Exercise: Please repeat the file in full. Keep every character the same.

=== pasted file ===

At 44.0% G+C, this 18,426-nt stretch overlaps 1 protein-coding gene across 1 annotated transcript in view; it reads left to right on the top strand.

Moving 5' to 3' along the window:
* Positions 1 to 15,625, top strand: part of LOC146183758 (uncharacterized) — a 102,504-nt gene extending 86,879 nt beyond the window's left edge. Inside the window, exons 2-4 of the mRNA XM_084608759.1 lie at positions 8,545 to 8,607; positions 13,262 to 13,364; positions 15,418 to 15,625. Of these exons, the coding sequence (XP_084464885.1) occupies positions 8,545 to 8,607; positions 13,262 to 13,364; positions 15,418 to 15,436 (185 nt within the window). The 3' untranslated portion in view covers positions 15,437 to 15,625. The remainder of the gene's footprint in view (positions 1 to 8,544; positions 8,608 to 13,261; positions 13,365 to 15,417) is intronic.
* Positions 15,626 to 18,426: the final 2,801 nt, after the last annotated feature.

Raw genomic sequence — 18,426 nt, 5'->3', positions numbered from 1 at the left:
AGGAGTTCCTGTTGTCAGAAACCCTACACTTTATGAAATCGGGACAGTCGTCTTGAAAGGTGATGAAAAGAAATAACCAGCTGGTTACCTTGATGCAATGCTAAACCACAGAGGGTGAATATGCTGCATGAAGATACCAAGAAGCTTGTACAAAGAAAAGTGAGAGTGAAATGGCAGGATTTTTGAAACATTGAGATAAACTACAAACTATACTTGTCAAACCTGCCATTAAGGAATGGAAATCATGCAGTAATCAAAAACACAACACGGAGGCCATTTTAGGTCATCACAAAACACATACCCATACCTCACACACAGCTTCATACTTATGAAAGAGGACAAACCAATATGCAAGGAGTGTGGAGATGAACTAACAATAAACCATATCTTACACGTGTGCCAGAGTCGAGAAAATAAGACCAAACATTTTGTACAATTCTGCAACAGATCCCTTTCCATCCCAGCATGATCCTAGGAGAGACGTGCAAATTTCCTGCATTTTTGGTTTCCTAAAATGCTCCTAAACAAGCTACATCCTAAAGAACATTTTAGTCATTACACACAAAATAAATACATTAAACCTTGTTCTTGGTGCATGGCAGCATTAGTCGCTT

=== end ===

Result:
At 44.0% G+C, this 18,426-nt stretch overlaps 1 protein-coding gene across 1 annotated transcript in view; it reads left to right on the top strand.

Moving 5' to 3' along the window:
* Positions 1 to 15,625, top strand: part of LOC146183758 (uncharacterized) — a 102,504-nt gene extending 86,879 nt beyond the window's left edge. Inside the window, exons 2-4 of the mRNA XM_084608759.1 lie at positions 8,545 to 8,607; positions 13,262 to 13,364; positions 15,418 to 15,625. Of these exons, the coding sequence (XP_084464885.1) occupies positions 8,545 to 8,607; positions 13,262 to 13,364; positions 15,418 to 15,436 (185 nt within the window). The 3' untranslated portion in view covers positions 15,437 to 15,625. The remainder of the gene's footprint in view (positions 1 to 8,544; positions 8,608 to 13,261; positions 13,365 to 15,417) is intronic.
* Positions 15,626 to 18,426: the final 2,801 nt, after the last annotated feature.

Raw genomic sequence — 18,426 nt, 5'->3', positions numbered from 1 at the left:
AGGAGTTCCTGTTGTCAGAAACCCTACACTTTATGAAATCGGGACAGTCGTCTTGAAAGGTGATGAAAAGAAATAACCAGCTGGTTACCTTGATGCAATGCTAAACCACAGAGGGTGAATATGCTGCATGAAGATACCAAGAAGCTTGTACAAAGAAAAGTGAGAGTGAAATGGCAGGATTTTTGAAACATTGAGATAAACTACAAACTATACTTGTCAAACCTGCCATTAAGGAATGGAAATCATGCAGTAATCAAAAACACAACACGGAGGCCATTTTAGGTCATCACAAAACACATACCCATACCTCACACACAGCTTCATACTTATGAAAGAGGACAAACCAATATGCAAGGAGTGTGGAGATGAACTAACAATAAACCATATCTTACACGTGTGCCAGAGTCGAGAAAATAAGACCAAACATTTTGTACAATTCTGCAACAGATCCCTTTCCATCCCAGCATGATCCTAGGAGAGACGTGCAAATTTCCTGCATTTTTGGTTTCCTAAAATGCTCCTAAACAAGCTACATCCTAAAGAACATTTTAGTCATTACACACAAAATAAATACATTAAACCTTGTTCTTGGTGCATGGCAGCATTAGTCGCTT